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Vaccination chaos in Germany: “Loss of time and delivery chaos are paid by the citizens at a high price”

Dhe federal government has known for a long time what Sanofi manager David Loew said last April: “Whoever is the first to have the vaccine will be the first to emerge from the economic crisis.” Although the first usable vaccine from the Mainz-based company Biontech together with the US partner Pfizer could be developed, Germany is not yet one of the fastest “vaccination states”.

Around 238,000 vaccinations against the corona virus have been reported by the Robert Koch Institute on Sunday. A multiple, namely 1.3 million doses of vaccine, have already been delivered to the federal states, according to Federal Health Minister Jens Spahn (CDU), by the end of January it would be a total of four million, he told RTL.

In the small state of Israel with a population of nine million, on the other hand, around a million people have already been vaccinated, and other states are also reacting quickly. The website Our World in Data, operated by the University of Oxford, compares different states according to the number of doses administered there per 100 inhabitants. Accordingly, Israel is clearly ahead with twelve units per 100 inhabitants – of course not in absolute numbers, where the much larger states USA, China and the United Kingdom occupy the first places.

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The former EU state in particular shows that quick action is also possible in Europe: with 1.4 injected vaccine doses per 100 inhabitants, the United Kingdom is way ahead of Germany, which has 0.3 per 100 citizens, and ahead of the rest of the EU States.

But independence from the EU does not automatically lead to faster responsiveness, as Switzerland and Norway show: The Norwegian Ministry of Health told WELT that the country currently has 45,000 vaccine doses and will receive a further 40,000 units a week from Monday. The Scandinavian state does not want to provide information on vaccinations that have already taken place until this week.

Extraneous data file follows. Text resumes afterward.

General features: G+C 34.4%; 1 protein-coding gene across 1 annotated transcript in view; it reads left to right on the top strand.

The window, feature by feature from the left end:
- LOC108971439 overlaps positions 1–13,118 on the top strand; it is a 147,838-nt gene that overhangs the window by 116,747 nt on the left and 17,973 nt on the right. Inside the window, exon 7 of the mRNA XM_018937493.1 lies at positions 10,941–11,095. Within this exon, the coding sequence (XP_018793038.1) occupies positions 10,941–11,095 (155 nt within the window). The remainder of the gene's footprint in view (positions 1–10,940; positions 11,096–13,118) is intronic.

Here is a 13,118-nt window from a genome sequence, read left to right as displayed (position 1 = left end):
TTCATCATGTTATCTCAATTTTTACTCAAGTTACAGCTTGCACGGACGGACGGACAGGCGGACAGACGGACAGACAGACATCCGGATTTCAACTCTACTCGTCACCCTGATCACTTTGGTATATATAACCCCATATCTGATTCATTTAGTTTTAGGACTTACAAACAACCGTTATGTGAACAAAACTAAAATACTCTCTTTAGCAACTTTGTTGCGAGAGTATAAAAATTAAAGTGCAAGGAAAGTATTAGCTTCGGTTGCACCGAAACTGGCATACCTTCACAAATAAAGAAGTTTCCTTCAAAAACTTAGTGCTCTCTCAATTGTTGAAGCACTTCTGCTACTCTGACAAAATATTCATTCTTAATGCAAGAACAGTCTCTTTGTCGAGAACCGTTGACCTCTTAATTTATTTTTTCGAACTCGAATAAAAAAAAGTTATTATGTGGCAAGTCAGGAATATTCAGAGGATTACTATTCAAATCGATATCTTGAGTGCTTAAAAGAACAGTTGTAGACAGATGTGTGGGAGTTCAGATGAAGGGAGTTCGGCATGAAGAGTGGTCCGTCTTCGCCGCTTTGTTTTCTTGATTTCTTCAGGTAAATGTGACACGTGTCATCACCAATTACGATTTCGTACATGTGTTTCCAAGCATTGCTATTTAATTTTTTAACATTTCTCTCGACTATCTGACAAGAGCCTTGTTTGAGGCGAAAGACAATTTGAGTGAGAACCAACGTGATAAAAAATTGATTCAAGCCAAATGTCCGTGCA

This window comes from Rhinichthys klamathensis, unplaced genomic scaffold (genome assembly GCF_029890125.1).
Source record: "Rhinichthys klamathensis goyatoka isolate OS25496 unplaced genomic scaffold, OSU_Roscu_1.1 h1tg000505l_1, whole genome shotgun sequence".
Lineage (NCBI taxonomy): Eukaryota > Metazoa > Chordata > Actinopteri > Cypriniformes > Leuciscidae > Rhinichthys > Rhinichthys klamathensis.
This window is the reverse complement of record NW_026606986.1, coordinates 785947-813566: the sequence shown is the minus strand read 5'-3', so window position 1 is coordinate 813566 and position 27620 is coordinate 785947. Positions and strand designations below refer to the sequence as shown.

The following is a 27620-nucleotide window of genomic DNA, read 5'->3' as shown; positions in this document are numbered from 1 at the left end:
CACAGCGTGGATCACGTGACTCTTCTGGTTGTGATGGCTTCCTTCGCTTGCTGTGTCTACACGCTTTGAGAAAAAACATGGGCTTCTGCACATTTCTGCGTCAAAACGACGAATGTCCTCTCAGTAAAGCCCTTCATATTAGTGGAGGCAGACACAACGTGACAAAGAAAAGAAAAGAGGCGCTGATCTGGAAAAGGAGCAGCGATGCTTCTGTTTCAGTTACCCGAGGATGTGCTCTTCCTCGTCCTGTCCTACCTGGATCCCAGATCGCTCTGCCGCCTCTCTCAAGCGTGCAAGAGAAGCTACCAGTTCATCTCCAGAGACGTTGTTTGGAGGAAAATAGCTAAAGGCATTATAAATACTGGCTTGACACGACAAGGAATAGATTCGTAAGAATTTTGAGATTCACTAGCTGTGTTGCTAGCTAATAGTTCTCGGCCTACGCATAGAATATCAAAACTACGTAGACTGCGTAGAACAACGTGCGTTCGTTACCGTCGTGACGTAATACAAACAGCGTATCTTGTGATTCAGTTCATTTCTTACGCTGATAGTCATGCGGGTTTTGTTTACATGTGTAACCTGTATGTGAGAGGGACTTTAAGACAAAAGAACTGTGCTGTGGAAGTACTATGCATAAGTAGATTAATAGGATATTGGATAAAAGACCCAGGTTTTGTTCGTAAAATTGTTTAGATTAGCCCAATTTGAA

Just like Switzerland, which according to the local Federal Office of Public Health currently has “around 100,000 vaccination doses”. Measured against the population, the Confederates (nine million) and the Norwegians (five million) are even worse equipped with vaccines than the Germans. Incidentally, despite its EU independence, Norway participates voluntarily in their corona vaccination program and is therefore dependent on the European Union of states for procurement.

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In Germany, ahead of the new talks between Chancellor Angela Merkel (CDU) and the Prime Minister of the federal states, calls for readjustment of the vaccination management are loud: other countries people have to try to get a vaccination appointment themselves via hotlines, online or via app ”, criticizes Union parliamentary group vice-president Thorsten Frei.

Seniors in particular often have “difficulties keeping up with this digital race”. Frei hoped for “better coordination among the federal states and a rapid adjustment of vaccination appointments in order to counteract unequal treatment of individual population groups”.